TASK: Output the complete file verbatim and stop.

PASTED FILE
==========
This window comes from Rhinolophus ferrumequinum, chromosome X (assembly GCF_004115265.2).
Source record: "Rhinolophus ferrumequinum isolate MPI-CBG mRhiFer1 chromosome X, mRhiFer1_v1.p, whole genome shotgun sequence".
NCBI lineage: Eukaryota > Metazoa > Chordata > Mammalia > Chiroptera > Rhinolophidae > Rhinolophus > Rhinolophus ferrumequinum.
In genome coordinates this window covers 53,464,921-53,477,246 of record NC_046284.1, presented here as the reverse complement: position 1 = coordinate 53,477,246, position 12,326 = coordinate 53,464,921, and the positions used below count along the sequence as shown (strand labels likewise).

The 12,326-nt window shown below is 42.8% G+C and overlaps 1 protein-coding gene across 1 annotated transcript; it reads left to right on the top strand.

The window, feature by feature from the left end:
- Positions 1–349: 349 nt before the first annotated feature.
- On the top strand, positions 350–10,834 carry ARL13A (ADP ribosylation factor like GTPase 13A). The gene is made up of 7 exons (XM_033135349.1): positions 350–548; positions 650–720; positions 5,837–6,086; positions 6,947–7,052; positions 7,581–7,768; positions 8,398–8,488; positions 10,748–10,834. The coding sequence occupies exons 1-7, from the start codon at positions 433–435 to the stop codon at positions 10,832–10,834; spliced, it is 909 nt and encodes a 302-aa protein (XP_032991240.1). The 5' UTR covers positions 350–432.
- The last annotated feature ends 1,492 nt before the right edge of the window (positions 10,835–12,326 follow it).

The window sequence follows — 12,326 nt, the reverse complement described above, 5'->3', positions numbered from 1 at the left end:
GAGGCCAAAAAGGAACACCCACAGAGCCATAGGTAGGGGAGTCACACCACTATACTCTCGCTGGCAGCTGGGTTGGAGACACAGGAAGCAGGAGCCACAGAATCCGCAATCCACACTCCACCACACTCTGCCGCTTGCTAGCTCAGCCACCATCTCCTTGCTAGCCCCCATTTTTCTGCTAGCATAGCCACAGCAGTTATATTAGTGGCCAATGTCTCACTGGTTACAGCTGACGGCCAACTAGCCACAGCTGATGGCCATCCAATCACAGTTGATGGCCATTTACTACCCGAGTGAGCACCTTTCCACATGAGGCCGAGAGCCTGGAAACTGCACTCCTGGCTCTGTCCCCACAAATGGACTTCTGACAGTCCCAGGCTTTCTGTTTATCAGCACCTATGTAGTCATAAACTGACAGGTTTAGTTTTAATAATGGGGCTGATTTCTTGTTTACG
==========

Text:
This window comes from Rhinolophus ferrumequinum, chromosome X (assembly GCF_004115265.2).
Source record: "Rhinolophus ferrumequinum isolate MPI-CBG mRhiFer1 chromosome X, mRhiFer1_v1.p, whole genome shotgun sequence".
NCBI lineage: Eukaryota > Metazoa > Chordata > Mammalia > Chiroptera > Rhinolophidae > Rhinolophus > Rhinolophus ferrumequinum.
In genome coordinates this window covers 53,464,921-53,477,246 of record NC_046284.1, presented here as the reverse complement: position 1 = coordinate 53,477,246, position 12,326 = coordinate 53,464,921, and the positions used below count along the sequence as shown (strand labels likewise).

The 12,326-nt window shown below is 42.8% G+C and overlaps 1 protein-coding gene across 1 annotated transcript; it reads left to right on the top strand.

The window, feature by feature from the left end:
- Positions 1–349: 349 nt before the first annotated feature.
- On the top strand, positions 350–10,834 carry ARL13A (ADP ribosylation factor like GTPase 13A). The gene is made up of 7 exons (XM_033135349.1): positions 350–548; positions 650–720; positions 5,837–6,086; positions 6,947–7,052; positions 7,581–7,768; positions 8,398–8,488; positions 10,748–10,834. The coding sequence occupies exons 1-7, from the start codon at positions 433–435 to the stop codon at positions 10,832–10,834; spliced, it is 909 nt and encodes a 302-aa protein (XP_032991240.1). The 5' UTR covers positions 350–432.
- The last annotated feature ends 1,492 nt before the right edge of the window (positions 10,835–12,326 follow it).

The window sequence follows — 12,326 nt, the reverse complement described above, 5'->3', positions numbered from 1 at the left end:
GAGGCCAAAAAGGAACACCCACAGAGCCATAGGTAGGGGAGTCACACCACTATACTCTCGCTGGCAGCTGGGTTGGAGACACAGGAAGCAGGAGCCACAGAATCCGCAATCCACACTCCACCACACTCTGCCGCTTGCTAGCTCAGCCACCATCTCCTTGCTAGCCCCCATTTTTCTGCTAGCATAGCCACAGCAGTTATATTAGTGGCCAATGTCTCACTGGTTACAGCTGACGGCCAACTAGCCACAGCTGATGGCCATCCAATCACAGTTGATGGCCATTTACTACCCGAGTGAGCACCTTTCCACATGAGGCCGAGAGCCTGGAAACTGCACTCCTGGCTCTGTCCCCACAAATGGACTTCTGACAGTCCCAGGCTTTCTGTTTATCAGCACCTATGTAGTCATAAACTGACAGGTTTAGTTTTAATAATGGGGCTGATTTCTTGTTTACG